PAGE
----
The exceptions to the above process are Kiton's Lasa and K-50 lines, which are given an even higher degree of concentration and are handled by a single tailor from start to finish. The K-50 line, the absolute top of the line for Kiton, is handled by only five of the brand's most trusted tailors and takes 50 hours each, double the already significant amount time to make a normal Kiton suit. Only 250 of them are made per year. To note this point, the tailors who make K-50 suits eschew patterns in cutting the fabric, instead chalking measurements onto the wool by hand – something that would be impossible for anyone but absolute masters of the trade.
All of that nimble work from Kiton's cutters and tailors are only half the story, though. The rest of the allure comes from the fabrics, which are unparalleled in luxury. In 2010 Kiton purchased the Carlo Barbera mill, one of the best in Italy, and they source other top-shelf wools from around Italy (and also from England). They favor extraordinarily soft and lightweight natural fibers, relying often on wool with a high S number (a measurement of the wool's fineness), sometimes reaching up as high as Super 220. Kiton is one one of the few suit makers capable enough to work with such delicate wool, as Super 180 and above—aside from being outrageously expensive—require exceptional skill to sew as the fabric is so delicate and shifts easily during the suit making process.
Kiton is also famed for its use of what is likely the softest, warmest, lightest and rarest natural fabric on Earth: vicuña. The elusive animals that produce it live high in the Andes of South America and their wool is supposedly smoother and softer than even the finest cashmere. But given that it can't be easily cultivated (vicuñas starve in captivity) and a single adult produces only 17 ounces of wool per year (barely enough for a scarf, let alone a full suit) the fiber commands a staggeringly high price. Combined with Kiton's already significant tailoring costs, a vicuña Kiton garment can reach laughable price points, costing $40,000 or more.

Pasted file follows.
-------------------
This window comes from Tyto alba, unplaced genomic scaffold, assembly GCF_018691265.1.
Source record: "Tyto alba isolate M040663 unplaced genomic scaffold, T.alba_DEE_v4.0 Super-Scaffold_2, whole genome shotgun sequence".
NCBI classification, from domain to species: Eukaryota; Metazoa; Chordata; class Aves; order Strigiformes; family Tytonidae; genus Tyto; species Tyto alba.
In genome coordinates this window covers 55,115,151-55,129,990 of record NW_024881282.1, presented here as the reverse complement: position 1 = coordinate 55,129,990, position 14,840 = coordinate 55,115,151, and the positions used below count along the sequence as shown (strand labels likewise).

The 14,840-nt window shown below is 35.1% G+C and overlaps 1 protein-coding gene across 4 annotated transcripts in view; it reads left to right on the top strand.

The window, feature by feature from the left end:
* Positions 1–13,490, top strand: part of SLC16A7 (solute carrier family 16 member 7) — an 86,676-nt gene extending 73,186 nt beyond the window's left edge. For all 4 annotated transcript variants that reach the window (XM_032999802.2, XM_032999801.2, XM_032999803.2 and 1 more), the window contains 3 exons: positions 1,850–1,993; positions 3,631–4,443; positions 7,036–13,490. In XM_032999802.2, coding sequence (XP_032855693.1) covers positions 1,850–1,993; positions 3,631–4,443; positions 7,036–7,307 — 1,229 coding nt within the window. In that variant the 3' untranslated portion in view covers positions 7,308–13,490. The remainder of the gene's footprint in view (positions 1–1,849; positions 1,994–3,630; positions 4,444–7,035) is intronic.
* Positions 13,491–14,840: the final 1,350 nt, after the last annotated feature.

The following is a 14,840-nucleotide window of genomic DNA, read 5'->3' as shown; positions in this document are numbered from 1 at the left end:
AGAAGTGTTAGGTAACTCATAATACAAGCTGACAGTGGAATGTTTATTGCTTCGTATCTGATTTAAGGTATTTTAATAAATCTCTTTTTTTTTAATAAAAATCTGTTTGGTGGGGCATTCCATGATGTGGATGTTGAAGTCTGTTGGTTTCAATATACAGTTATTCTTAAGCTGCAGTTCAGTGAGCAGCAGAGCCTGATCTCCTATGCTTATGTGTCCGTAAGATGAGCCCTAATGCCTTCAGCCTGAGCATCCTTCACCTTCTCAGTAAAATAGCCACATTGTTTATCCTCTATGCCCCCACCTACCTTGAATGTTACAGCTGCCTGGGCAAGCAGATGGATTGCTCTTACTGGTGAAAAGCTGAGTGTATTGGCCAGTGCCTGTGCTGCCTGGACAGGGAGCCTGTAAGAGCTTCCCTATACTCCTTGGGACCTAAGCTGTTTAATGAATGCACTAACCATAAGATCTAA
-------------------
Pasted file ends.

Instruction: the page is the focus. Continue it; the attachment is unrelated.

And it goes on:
So, is any of this worth its staggering price tag? Spending $10,000 on a single garment, no matter how artful, is a decision with difficult ethical underpinnings (to say nothing of going far north of that if you’ve chosen increasingly luxurious fabrics). Odds are that the majority of the label's clientele—often exorbitantly wealthy government and business types, basking on their side of the wealth gap—likely value the socioeconomic cachet that a Kiton tag carries far more than the master-level craft behind the suit's construction. Suit fanatics often complain that Kiton receives undue prestige for off-the-rack suit-making that's no more skillful than, say, Savile Row bespoke, which can be had for half the price and is far more customer-centric.
That said, the price doesn't seem quite so obscene once you begin to tally up everything that's behind the finished product. First is the fact that even the most corner-cutting, machine-made suit will likely cost $1,000 or more if it's made with full canvassing (an interlining that allows a jacket to better drape and mold to your body), as Kiton suits are. Now let's add in what makes Kiton special: the time and care of its house cutters and tailors, true masters of the craft with few equals; it’s a difficult variable to “price out”—but one that is sure to keep prices high. Given Kiton's obsession with fabric quality, even the most basic wools used are exceptionally pricey (and likely finer than the corresponding base-level fabrics at many bespoke shops). The company is also said to treat its employees with generosity and warmth too; wages for Kiton workers are notably higher than industry averages, with espresso and an enviable lunch provided to its staff of hundreds daily. In a very old-fashioned Italian way, comfort and artistry are valued over strict adherence to numbers. "Nothing should be rigid and driven by targets," says Ciro Paone. "You could stitch, smoke a cigarette, stitch, drink a coffee.”
Kiton also operates an intensive, highly-competitive tailoring school in its Naples headquarters to train a new generation of tailors. Young men and women enroll in a three year program to learn the trade, stitch by stitch—with tuition, materials, meals and transportation all covered on Kiton's dime, in the interest of imparting and upholding the uniquely Italian sartorial tradition that they've come to master.
Whether or not all of that adds up to $10,000 or more is up to you. There are, undoubtedly, better ways to spend five figures. But to Kiton and its customers, it's about the craft – not the bottom line. Hey, there’s a reason why its tagline is “the best of the best.”